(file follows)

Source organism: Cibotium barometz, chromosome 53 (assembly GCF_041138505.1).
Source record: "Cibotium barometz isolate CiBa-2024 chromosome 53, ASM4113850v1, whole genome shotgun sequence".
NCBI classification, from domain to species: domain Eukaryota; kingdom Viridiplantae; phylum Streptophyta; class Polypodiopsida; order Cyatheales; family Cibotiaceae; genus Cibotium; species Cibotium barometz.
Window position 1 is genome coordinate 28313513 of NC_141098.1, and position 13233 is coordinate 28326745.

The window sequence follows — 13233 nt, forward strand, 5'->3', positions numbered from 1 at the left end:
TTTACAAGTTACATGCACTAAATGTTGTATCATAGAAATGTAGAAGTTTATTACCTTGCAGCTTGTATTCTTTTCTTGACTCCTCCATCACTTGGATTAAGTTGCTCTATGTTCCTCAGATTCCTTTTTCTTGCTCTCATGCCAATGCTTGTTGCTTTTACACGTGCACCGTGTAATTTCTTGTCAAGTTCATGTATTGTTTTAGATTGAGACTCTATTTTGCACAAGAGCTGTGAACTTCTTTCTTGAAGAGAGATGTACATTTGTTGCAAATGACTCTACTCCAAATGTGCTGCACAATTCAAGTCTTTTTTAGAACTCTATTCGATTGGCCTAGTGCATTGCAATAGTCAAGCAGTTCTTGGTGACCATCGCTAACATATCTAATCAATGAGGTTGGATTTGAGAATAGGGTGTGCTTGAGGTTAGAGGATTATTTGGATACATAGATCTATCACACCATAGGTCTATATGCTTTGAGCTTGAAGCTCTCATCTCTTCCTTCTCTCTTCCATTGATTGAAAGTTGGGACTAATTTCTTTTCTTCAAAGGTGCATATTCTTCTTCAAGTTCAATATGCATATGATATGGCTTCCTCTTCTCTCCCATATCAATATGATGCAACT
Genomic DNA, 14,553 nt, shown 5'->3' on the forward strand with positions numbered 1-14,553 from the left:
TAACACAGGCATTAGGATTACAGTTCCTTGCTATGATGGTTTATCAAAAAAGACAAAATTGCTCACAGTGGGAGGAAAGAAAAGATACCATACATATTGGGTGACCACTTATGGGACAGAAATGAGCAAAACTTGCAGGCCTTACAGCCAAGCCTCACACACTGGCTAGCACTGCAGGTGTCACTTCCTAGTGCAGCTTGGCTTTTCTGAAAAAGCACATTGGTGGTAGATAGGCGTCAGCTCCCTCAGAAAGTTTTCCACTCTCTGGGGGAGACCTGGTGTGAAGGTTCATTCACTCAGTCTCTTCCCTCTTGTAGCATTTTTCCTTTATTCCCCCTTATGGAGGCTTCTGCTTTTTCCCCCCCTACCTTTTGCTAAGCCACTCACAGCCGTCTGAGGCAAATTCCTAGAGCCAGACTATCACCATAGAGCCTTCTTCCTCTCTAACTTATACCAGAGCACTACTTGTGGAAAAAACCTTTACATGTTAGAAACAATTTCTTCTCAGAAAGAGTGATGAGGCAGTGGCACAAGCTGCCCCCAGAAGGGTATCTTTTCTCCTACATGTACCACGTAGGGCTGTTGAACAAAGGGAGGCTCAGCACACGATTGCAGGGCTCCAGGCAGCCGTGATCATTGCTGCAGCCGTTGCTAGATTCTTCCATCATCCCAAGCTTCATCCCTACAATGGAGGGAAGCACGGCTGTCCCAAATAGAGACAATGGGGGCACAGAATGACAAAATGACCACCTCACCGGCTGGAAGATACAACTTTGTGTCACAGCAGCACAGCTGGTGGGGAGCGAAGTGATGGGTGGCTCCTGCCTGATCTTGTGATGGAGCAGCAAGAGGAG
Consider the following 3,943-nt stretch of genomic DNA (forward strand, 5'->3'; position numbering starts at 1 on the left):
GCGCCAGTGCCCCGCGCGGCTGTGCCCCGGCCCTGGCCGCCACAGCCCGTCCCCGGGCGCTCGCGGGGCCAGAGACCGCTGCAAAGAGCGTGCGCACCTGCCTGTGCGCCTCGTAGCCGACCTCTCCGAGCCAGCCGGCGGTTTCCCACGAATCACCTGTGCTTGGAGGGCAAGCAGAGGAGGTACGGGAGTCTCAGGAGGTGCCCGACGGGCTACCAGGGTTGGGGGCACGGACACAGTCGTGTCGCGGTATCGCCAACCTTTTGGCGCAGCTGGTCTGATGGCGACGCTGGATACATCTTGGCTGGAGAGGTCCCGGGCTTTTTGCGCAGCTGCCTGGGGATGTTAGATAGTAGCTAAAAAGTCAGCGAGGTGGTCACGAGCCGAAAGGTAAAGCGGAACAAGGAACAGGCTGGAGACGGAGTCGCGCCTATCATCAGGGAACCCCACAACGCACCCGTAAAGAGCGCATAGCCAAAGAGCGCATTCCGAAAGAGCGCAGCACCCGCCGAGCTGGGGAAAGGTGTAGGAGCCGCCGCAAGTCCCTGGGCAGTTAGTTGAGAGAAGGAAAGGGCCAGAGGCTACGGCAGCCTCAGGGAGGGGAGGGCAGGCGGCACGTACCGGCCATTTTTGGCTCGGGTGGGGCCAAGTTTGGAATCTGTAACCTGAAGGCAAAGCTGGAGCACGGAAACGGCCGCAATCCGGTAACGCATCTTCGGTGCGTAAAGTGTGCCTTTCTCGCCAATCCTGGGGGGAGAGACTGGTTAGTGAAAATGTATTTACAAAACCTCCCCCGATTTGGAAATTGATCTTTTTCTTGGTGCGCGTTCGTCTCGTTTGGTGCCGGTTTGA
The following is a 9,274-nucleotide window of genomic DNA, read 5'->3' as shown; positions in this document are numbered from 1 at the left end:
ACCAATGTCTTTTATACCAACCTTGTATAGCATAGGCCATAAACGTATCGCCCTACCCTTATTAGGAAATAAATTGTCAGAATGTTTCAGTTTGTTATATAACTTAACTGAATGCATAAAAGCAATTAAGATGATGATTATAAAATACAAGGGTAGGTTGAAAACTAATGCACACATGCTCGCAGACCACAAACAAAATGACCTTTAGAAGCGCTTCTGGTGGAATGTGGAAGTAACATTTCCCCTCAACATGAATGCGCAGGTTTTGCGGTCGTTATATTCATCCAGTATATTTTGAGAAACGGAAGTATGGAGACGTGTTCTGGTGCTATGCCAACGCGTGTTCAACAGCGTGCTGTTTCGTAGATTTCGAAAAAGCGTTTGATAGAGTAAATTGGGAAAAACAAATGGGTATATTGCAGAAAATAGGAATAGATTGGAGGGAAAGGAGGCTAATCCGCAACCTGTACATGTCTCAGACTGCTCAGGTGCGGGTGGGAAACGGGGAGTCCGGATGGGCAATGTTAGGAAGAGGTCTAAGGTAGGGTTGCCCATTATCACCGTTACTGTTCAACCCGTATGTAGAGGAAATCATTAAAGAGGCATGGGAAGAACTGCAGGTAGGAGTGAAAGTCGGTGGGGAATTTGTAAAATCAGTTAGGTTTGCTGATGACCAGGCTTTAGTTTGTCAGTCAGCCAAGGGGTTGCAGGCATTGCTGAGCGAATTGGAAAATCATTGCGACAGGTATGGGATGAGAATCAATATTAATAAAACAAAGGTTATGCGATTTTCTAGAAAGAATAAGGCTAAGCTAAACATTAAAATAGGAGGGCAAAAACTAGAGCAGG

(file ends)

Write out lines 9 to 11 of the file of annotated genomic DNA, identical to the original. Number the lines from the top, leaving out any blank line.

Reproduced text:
Consider the following 3,943-nt stretch of genomic DNA (forward strand, 5'->3'; position numbering starts at 1 on the left):
GCGCCAGTGCCCCGCGCGGCTGTGCCCCGGCCCTGGCCGCCACAGCCCGTCCCCGGGCGCTCGCGGGGCCAGAGACCGCTGCAAAGAGCGTGCGCACCTGCCTGTGCGCCTCGTAGCCGACCTCTCCGAGCCAGCCGGCGGTTTCCCACGAATCACCTGTGCTTGGAGGGCAAGCAGAGGAGGTACGGGAGTCTCAGGAGGTGCCCGACGGGCTACCAGGGTTGGGGGCACGGACACAGTCGTGTCGCGGTATCGCCAACCTTTTGGCGCAGCTGGTCTGATGGCGACGCTGGATACATCTTGGCTGGAGAGGTCCCGGGCTTTTTGCGCAGCTGCCTGGGGATGTTAGATAGTAGCTAAAAAGTCAGCGAGGTGGTCACGAGCCGAAAGGTAAAGCGGAACAAGGAACAGGCTGGAGACGGAGTCGCGCCTATCATCAGGGAACCCCACAACGCACCCGTAAAGAGCGCATAGCCAAAGAGCGCATTCCGAAAGAGCGCAGCACCCGCCGAGCTGGGGAAAGGTGTAGGAGCCGCCGCAAGTCCCTGGGCAGTTAGTTGAGAGAAGGAAAGGGCCAGAGGCTACGGCAGCCTCAGGGAGGGGAGGGCAGGCGGCACGTACCGGCCATTTTTGGCTCGGGTGGGGCCAAGTTTGGAATCTGTAACCTGAAGGCAAAGCTGGAGCACGGAAACGGCCGCAATCCGGTAACGCATCTTCGGTGCGTAAAGTGTGCCTTTCTCGCCAATCCTGGGGGGAGAGACTGGTTAGTGAAAATGTATTTACAAAACCTCCCCCGATTTGGAAATTGATCTTTTTCTTGGTGCGCGTTCGTCTCGTTTGGTGCCGGTTTGA
The following is a 9,274-nucleotide window of genomic DNA, read 5'->3' as shown; positions in this document are numbered from 1 at the left end: